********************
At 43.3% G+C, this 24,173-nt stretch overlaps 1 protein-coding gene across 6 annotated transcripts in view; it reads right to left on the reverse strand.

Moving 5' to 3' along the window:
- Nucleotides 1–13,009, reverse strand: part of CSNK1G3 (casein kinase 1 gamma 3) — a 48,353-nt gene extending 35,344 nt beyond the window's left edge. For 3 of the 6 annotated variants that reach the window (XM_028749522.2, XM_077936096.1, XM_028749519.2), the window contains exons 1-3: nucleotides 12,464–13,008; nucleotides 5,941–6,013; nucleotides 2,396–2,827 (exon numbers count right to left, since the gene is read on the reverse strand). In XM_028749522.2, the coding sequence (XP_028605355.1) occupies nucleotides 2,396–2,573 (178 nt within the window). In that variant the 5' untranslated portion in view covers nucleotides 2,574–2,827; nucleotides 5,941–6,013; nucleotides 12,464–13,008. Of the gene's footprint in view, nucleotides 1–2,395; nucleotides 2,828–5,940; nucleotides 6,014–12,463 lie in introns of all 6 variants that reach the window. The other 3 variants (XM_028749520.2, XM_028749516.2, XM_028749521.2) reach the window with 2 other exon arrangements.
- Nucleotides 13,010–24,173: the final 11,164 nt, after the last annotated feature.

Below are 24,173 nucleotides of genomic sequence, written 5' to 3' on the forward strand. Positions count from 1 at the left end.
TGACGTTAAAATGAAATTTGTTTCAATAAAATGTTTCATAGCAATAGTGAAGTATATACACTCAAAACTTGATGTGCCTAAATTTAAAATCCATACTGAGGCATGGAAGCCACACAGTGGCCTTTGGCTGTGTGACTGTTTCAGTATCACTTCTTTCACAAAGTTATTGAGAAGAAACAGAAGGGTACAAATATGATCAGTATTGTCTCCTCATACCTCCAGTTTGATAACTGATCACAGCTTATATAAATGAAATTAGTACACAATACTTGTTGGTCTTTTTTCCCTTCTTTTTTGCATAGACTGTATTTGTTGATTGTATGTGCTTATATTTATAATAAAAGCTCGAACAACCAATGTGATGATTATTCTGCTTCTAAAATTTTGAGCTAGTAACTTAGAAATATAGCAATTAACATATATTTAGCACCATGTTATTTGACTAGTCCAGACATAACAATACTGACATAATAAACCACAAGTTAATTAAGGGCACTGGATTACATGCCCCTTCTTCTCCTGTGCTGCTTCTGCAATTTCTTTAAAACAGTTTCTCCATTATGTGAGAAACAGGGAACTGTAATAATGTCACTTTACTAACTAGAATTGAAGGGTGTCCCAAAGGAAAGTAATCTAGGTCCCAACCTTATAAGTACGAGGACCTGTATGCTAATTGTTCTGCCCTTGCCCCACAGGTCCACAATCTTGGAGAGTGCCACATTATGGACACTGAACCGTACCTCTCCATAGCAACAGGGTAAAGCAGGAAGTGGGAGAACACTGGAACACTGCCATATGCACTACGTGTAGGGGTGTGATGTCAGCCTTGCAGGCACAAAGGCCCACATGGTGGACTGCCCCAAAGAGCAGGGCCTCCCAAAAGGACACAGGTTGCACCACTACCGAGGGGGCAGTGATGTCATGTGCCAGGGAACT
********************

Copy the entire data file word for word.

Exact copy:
At 43.3% G+C, this 24,173-nt stretch overlaps 1 protein-coding gene across 6 annotated transcripts in view; it reads right to left on the reverse strand.

Moving 5' to 3' along the window:
- Nucleotides 1–13,009, reverse strand: part of CSNK1G3 (casein kinase 1 gamma 3) — a 48,353-nt gene extending 35,344 nt beyond the window's left edge. For 3 of the 6 annotated variants that reach the window (XM_028749522.2, XM_077936096.1, XM_028749519.2), the window contains exons 1-3: nucleotides 12,464–13,008; nucleotides 5,941–6,013; nucleotides 2,396–2,827 (exon numbers count right to left, since the gene is read on the reverse strand). In XM_028749522.2, the coding sequence (XP_028605355.1) occupies nucleotides 2,396–2,573 (178 nt within the window). In that variant the 5' untranslated portion in view covers nucleotides 2,574–2,827; nucleotides 5,941–6,013; nucleotides 12,464–13,008. Of the gene's footprint in view, nucleotides 1–2,395; nucleotides 2,828–5,940; nucleotides 6,014–12,463 lie in introns of all 6 variants that reach the window. The other 3 variants (XM_028749520.2, XM_028749516.2, XM_028749521.2) reach the window with 2 other exon arrangements.
- Nucleotides 13,010–24,173: the final 11,164 nt, after the last annotated feature.

Below are 24,173 nucleotides of genomic sequence, written 5' to 3' on the forward strand. Positions count from 1 at the left end.
TGACGTTAAAATGAAATTTGTTTCAATAAAATGTTTCATAGCAATAGTGAAGTATATACACTCAAAACTTGATGTGCCTAAATTTAAAATCCATACTGAGGCATGGAAGCCACACAGTGGCCTTTGGCTGTGTGACTGTTTCAGTATCACTTCTTTCACAAAGTTATTGAGAAGAAACAGAAGGGTACAAATATGATCAGTATTGTCTCCTCATACCTCCAGTTTGATAACTGATCACAGCTTATATAAATGAAATTAGTACACAATACTTGTTGGTCTTTTTTCCCTTCTTTTTTGCATAGACTGTATTTGTTGATTGTATGTGCTTATATTTATAATAAAAGCTCGAACAACCAATGTGATGATTATTCTGCTTCTAAAATTTTGAGCTAGTAACTTAGAAATATAGCAATTAACATATATTTAGCACCATGTTATTTGACTAGTCCAGACATAACAATACTGACATAATAAACCACAAGTTAATTAAGGGCACTGGATTACATGCCCCTTCTTCTCCTGTGCTGCTTCTGCAATTTCTTTAAAACAGTTTCTCCATTATGTGAGAAACAGGGAACTGTAATAATGTCACTTTACTAACTAGAATTGAAGGGTGTCCCAAAGGAAAGTAATCTAGGTCCCAACCTTATAAGTACGAGGACCTGTATGCTAATTGTTCTGCCCTTGCCCCACAGGTCCACAATCTTGGAGAGTGCCACATTATGGACACTGAACCGTACCTCTCCATAGCAACAGGGTAAAGCAGGAAGTGGGAGAACACTGGAACACTGCCATATGCACTACGTGTAGGGGTGTGATGTCAGCCTTGCAGGCACAAAGGCCCACATGGTGGACTGCCCCAAAGAGCAGGGCCTCCCAAAAGGACACAGGTTGCACCACTACCGAGGGGGCAGTGATGTCATGTGCCAGGGAACT